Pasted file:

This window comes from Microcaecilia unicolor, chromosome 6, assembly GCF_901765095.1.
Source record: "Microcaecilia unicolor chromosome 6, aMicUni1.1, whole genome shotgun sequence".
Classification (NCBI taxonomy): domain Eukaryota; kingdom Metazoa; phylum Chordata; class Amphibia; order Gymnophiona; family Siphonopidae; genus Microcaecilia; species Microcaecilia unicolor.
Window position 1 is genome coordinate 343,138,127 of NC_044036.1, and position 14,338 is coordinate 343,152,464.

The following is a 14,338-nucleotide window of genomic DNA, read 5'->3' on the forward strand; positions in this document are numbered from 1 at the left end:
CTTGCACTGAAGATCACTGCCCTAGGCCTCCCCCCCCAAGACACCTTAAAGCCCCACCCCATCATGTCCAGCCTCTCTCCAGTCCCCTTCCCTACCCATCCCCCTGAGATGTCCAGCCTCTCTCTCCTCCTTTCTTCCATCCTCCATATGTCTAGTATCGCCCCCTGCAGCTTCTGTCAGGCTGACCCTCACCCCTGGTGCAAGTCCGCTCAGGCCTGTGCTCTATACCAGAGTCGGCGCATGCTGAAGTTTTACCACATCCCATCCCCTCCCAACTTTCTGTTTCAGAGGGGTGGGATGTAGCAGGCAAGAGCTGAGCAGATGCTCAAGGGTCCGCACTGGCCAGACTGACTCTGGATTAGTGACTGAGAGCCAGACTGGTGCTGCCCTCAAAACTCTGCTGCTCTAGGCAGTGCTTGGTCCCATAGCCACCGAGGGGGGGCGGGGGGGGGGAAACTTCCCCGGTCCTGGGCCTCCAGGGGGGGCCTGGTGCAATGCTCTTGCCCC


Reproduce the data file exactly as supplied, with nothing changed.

This window comes from Microcaecilia unicolor, chromosome 6, assembly GCF_901765095.1.
Source record: "Microcaecilia unicolor chromosome 6, aMicUni1.1, whole genome shotgun sequence".
Classification (NCBI taxonomy): domain Eukaryota; kingdom Metazoa; phylum Chordata; class Amphibia; order Gymnophiona; family Siphonopidae; genus Microcaecilia; species Microcaecilia unicolor.
Window position 1 is genome coordinate 343,138,127 of NC_044036.1, and position 14,338 is coordinate 343,152,464.

The following is a 14,338-nucleotide window of genomic DNA, read 5'->3' on the forward strand; positions in this document are numbered from 1 at the left end:
CTTGCACTGAAGATCACTGCCCTAGGCCTCCCCCCCCAAGACACCTTAAAGCCCCACCCCATCATGTCCAGCCTCTCTCCAGTCCCCTTCCCTACCCATCCCCCTGAGATGTCCAGCCTCTCTCTCCTCCTTTCTTCCATCCTCCATATGTCTAGTATCGCCCCCTGCAGCTTCTGTCAGGCTGACCCTCACCCCTGGTGCAAGTCCGCTCAGGCCTGTGCTCTATACCAGAGTCGGCGCATGCTGAAGTTTTACCACATCCCATCCCCTCCCAACTTTCTGTTTCAGAGGGGTGGGATGTAGCAGGCAAGAGCTGAGCAGATGCTCAAGGGTCCGCACTGGCCAGACTGACTCTGGATTAGTGACTGAGAGCCAGACTGGTGCTGCCCTCAAAACTCTGCTGCTCTAGGCAGTGCTTGGTCCCATAGCCACCGAGGGGGGGCGGGGGGGGGGAAACTTCCCCGGTCCTGGGCCTCCAGGGGGGGCCTGGTGCAATGCTCTTGCCCC